Aluta And Chill: Four University Of Uyo Students Talk About The Toughest Course They’ve Dealt With

June 25, 2020

Students in Nigerian universities have stories to tell, but hardly anyone to tell them to. For our new weekly series, Aluta and Chill, we are putting the spotlight on these students and their various campus experiences.


University life comes with a lot of pressure. At the top of it is the pressure to stay in school until it’s time to graduate. To make this happen, you need to pass your courses. It’s not a big deal until you remember that some courses, for myriad reasons, are designed to give even the brightest students a tough time. This is something I thought I should explore this week. So, I spoke to some students at University of Uyo and asked them to talk about the toughest course they’ve dealt with. This is what they said;

Unyimeobong – I had three lectures at the same time

I took this Biochemistry course when I was in 200 level. I’m not even studying Biochemistry, but my department said we had to register for the course. I knew something was brewing when I saw the performances of the previous set and found out that a sizable chunk of the class failed. 

The problem started with the timetable. I had three classes scheduled for the same time. The university has three campuses and each of these courses had their venues on a different campus. I’m still not sure how they expected me to wing that. It was hard to keep up with all the classes, so I missed out on most of what they did.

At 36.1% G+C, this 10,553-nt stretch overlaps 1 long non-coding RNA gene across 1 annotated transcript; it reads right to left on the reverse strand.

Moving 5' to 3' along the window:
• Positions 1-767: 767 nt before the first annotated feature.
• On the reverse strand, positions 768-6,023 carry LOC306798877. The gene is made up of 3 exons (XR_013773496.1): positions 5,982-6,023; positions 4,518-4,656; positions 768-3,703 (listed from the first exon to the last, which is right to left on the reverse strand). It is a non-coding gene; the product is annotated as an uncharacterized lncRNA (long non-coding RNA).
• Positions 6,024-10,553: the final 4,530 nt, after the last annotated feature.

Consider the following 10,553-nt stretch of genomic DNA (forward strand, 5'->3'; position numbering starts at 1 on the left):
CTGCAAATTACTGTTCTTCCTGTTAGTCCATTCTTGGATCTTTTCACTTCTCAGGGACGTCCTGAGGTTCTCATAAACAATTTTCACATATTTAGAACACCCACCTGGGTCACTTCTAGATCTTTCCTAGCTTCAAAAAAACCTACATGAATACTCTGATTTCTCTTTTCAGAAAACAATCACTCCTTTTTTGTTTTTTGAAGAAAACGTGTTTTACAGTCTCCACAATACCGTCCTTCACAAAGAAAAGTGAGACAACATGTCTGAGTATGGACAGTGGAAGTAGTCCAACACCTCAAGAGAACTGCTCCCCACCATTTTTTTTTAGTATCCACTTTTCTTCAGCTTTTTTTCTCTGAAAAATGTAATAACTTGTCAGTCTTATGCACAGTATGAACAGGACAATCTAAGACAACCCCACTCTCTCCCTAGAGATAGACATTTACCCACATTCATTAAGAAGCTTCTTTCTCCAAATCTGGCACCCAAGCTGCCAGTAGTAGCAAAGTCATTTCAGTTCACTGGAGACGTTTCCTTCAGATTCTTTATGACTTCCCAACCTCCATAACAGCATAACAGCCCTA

The few times I made the Biochemistry class, the lecturer just came in, said a few things, and dropped a material for us. Unfortunately, I could never understand the content of the materials. When it was time to write the exam, I went into the hall knowing that I was essentially unprepared. 

I hoped that I would get a D, but that didn’t happen. I failed the course and had to register for it again the following year. Luckily, the arrangement was better the second time — different lecturers took the course and that proved to be what I needed. I wrote the exam again and that was the last time I had to worry about this course. 

Ima – I couldn’t keep up with the lectures

This happened with a prerequisite course, which was also a non-departmental course. I’m studying Food Science and Technology and the course was in the Faculty of Engineering. I lost interest in the course from the first day I attended the class. The lecturer came in and assumed that everyone in the class was well-grounded in engineering basics. It went downhill from there. 

For the entire time the class ran, I could hardly relate to anything. I didn’t understand why I had to register for it in the first place.  So, I practically couldn’t care less about the course. I couldn’t push myself to learn anything from the classes. That definitely didn’t end well.

I wrote the exam the first time and failed it. I can’t say that I was surprised that it happened. When I had to re-register the following year, I knew that I had to figure out a way to wing it — not that I was interested in it, but I didn’t think I would survive it if I had to go to the classes in my third year. So, I turned to tutorials and attended as many as I could. It was a lot of stress and mental torture. I wrote the exam again and I passed this time. I wasn’t ecstatic, I was just relieved that it was over.